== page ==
Of the one-third with established inclusion committees, there was unanimous agreement that the committees’ benefits outweighed the costs. All committees had staff as members (usually volunteers), with many also including members from their board or other areas of a hospice’s hospital system. Meetings ranged from every 2 weeks to every other month with one committee meeting on an ‘as-needed basis.’ Specific actions included reviewing online material, marketing material, and all other communications from a diversity lens, reviewing patient and staff demographics, and strategising about inclusion goals and activities. Costs associated with committees were noted as minimal across all hospices. The benefits from having such committees included reported increased inclusion rates (found by hospices comparing their racial/ethnic minority individuals enrolment data before and after committee formation for those hospices that collected such data), a safe place for staff (especially racial/ethnic minority employees) to share ideas/concerns, and increased accountability for both inclusionary human resource practices and making sure inclusion remains a priority for the organisation.

Gives employees a voice, particularly minority employees.

Allows a place to strategize on ways to be more inclusive, hold each other accountable, set goals.


Our results suggest that hospices have a desire to improve racial/ethnic minority group inclusion for end-of-life care patients and families, and can play an important role in reducing the existing disparities in end-of-life care. We found that tailoring strategies to the local population and helping the community meet needs that extend beyond end-of-life care may be especially effective approaches in establishing trust with community groups, the local population, and patients and their families. Using a community-level approach and addressing the social determinants of health is in line with the key strategies led by the US Department of Health and Human Services’ Office of Minority Health to reduce racial/ethnic disparities in health and healthcare, in general.14 Another key finding of the study was that hospices were not that focused on the costs of inclusionary strategies and usually believed the benefits resulting from these strategies outweighed the costs.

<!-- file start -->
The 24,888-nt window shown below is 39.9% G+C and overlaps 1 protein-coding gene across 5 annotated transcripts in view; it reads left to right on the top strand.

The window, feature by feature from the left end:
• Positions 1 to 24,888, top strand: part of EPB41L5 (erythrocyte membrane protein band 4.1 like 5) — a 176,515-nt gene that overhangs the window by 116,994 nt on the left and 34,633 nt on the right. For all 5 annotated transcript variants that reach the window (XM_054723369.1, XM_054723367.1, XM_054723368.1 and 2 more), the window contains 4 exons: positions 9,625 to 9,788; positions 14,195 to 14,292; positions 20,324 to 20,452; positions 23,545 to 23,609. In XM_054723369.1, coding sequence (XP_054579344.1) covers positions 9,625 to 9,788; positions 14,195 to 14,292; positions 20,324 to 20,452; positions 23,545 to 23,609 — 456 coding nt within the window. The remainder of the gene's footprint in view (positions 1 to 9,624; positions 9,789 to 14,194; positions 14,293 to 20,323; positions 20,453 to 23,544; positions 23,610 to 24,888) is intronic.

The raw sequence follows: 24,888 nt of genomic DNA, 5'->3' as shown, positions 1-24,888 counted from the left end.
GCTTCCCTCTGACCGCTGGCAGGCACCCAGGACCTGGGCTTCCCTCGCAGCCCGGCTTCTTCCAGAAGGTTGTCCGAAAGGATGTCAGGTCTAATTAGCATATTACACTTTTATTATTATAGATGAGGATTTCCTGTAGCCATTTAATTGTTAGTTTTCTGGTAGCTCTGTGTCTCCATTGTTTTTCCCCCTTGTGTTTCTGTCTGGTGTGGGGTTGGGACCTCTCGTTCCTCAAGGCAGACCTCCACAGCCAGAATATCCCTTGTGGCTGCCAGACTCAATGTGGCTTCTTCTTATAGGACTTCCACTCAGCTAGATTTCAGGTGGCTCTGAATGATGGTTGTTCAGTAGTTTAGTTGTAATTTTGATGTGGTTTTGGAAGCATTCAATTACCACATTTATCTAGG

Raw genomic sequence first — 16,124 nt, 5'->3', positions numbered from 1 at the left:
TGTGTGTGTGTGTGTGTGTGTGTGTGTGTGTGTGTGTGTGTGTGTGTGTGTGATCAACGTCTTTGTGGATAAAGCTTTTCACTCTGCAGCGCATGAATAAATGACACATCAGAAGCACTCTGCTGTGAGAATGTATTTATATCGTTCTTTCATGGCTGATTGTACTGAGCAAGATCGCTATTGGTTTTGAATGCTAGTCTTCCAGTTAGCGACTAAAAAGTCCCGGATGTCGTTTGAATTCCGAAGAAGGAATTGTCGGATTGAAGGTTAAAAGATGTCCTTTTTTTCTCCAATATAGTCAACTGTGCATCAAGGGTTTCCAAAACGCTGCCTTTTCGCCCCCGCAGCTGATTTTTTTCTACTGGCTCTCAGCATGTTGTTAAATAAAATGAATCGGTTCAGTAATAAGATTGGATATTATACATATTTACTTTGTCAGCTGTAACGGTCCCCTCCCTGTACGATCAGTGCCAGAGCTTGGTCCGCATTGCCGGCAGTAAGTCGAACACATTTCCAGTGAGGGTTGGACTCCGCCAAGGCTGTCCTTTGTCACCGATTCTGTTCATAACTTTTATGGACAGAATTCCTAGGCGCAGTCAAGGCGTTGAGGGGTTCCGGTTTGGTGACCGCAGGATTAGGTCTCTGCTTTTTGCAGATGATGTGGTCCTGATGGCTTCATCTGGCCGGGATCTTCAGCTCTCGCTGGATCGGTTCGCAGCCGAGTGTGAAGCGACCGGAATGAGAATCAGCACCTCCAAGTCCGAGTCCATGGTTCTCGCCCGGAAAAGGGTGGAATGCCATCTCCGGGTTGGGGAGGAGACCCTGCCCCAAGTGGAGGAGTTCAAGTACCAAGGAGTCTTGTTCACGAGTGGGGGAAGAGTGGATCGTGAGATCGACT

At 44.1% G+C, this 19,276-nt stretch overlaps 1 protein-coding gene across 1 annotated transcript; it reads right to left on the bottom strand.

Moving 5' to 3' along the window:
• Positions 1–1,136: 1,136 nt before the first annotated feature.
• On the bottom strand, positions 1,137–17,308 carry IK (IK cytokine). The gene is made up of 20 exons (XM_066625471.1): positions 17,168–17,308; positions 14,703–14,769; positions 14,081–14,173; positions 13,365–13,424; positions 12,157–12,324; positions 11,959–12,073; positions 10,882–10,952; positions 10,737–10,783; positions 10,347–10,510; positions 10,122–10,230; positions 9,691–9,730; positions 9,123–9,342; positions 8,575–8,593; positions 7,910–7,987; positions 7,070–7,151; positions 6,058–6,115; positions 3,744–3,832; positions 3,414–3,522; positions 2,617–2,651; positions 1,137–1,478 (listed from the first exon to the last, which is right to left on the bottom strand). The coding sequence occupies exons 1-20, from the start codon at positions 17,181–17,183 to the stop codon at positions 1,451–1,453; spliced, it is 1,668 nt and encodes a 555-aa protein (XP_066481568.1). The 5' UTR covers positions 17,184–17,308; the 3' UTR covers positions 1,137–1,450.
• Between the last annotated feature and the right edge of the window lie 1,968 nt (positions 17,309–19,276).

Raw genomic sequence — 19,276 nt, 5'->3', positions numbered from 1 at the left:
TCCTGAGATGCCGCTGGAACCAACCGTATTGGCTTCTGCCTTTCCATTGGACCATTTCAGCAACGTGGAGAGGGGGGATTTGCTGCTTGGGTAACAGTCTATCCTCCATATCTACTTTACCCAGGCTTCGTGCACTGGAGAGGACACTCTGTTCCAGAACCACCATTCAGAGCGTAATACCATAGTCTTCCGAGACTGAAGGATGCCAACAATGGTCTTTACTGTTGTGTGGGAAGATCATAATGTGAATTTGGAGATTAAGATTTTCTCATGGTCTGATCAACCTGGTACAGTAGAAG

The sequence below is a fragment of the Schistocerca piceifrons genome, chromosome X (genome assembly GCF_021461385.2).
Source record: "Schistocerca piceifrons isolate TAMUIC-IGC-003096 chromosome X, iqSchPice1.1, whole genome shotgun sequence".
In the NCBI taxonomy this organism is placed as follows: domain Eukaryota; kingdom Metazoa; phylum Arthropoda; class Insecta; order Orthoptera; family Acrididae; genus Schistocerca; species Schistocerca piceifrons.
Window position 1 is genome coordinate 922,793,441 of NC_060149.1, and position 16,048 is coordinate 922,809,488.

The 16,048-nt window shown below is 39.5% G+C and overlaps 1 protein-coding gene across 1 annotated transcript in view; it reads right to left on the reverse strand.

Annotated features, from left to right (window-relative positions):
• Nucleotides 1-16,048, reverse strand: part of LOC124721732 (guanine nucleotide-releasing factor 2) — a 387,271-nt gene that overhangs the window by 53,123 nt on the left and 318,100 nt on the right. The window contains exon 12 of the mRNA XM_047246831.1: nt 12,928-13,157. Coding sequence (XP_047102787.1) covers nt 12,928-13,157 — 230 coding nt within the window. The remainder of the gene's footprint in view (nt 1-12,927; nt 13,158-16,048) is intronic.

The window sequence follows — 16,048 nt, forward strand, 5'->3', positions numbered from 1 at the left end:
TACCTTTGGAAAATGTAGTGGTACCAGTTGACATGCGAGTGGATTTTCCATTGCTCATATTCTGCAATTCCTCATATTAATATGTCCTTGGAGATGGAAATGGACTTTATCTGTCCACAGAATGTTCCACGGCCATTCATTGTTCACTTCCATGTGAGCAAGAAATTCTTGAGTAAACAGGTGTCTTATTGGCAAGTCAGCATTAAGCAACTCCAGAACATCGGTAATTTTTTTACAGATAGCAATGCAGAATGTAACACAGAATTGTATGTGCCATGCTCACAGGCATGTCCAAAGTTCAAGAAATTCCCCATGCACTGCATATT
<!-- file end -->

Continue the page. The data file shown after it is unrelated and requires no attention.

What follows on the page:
Whether related to language services, outreach, training or committees, it was an underlying theme that hospices tailor their inclusion strategies to the communities they serve. This is in line with an international review of qualitative research on the hospice and palliative care experiences of patients from non-Western and minority cultural backgrounds. The review emphasised the importance of hospices addressing communication, perception of hospice and cultural beliefs in ways that are specific to local minority populations.15 In the USA, race and ethnicity correlates with residential areas,16 making specific languages and cultures more prevalent in certain communities. With limited time and resources to devote to CCT, it makes sense to focus on staff developing a better understanding of those cultures in need of services within the community. This theme is consistent with past research describing how individual hospices have engaged in training to learn about local cultures and traditions as they relate to death and palliative care.14 17 Additionally, hospices can engage their chaplains to conduct training if they have knowledge to share about the specific spiritual beliefs and practices surrounding death for local racial/ethnic groups.